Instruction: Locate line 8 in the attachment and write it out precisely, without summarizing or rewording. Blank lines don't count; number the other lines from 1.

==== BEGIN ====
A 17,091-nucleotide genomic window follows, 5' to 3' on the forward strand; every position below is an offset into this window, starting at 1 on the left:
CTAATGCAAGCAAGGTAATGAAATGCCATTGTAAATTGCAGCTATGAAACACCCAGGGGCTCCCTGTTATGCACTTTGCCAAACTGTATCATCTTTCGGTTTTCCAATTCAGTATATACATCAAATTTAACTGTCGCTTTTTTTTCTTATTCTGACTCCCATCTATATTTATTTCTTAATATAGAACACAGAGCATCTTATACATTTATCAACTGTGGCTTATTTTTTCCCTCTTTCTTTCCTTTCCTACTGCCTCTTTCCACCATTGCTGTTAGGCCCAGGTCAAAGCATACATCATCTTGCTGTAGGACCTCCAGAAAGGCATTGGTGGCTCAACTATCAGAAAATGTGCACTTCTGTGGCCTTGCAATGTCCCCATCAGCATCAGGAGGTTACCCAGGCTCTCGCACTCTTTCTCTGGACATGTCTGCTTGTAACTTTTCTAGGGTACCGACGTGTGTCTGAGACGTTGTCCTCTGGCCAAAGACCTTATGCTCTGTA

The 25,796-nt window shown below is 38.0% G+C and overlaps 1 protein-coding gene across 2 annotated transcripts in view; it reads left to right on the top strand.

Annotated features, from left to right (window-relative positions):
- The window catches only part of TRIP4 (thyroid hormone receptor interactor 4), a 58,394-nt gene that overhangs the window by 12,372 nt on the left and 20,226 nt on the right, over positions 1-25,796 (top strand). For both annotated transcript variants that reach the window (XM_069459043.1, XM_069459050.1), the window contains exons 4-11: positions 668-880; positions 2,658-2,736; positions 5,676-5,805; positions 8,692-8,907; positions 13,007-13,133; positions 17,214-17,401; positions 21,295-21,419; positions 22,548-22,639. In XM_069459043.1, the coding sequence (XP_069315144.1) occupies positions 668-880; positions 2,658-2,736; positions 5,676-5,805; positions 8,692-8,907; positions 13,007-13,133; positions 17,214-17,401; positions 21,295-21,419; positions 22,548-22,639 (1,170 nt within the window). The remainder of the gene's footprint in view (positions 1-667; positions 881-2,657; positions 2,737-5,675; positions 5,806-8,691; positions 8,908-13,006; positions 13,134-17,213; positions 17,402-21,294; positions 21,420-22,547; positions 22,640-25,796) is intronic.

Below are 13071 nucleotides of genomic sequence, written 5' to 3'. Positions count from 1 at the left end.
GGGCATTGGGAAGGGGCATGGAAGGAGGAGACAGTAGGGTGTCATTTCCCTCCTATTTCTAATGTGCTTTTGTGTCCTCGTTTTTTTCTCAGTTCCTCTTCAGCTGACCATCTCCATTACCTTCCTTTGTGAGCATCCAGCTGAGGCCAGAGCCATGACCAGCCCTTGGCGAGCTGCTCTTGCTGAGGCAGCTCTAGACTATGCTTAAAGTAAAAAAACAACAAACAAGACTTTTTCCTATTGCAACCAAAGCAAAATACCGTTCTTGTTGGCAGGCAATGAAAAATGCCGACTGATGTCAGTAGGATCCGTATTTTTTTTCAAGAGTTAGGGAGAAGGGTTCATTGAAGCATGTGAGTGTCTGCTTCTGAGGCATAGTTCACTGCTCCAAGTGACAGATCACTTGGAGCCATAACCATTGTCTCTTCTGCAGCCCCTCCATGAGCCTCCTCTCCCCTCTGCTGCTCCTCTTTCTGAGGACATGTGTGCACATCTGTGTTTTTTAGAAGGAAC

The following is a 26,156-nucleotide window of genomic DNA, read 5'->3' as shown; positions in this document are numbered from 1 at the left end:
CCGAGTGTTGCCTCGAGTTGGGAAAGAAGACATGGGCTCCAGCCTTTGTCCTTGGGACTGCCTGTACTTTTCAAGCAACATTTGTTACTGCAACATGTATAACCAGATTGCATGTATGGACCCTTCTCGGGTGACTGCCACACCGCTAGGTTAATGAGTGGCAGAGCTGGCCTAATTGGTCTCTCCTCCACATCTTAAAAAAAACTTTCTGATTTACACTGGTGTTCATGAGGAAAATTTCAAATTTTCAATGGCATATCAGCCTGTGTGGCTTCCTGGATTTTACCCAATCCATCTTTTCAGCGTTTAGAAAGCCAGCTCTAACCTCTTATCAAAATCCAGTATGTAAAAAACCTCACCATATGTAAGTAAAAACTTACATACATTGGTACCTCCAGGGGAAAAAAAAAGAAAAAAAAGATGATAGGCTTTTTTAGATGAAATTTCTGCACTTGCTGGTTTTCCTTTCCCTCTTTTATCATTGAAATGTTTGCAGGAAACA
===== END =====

The following is a 26,156-nucleotide window of genomic DNA, read 5'->3' as shown; positions in this document are numbered from 1 at the left end: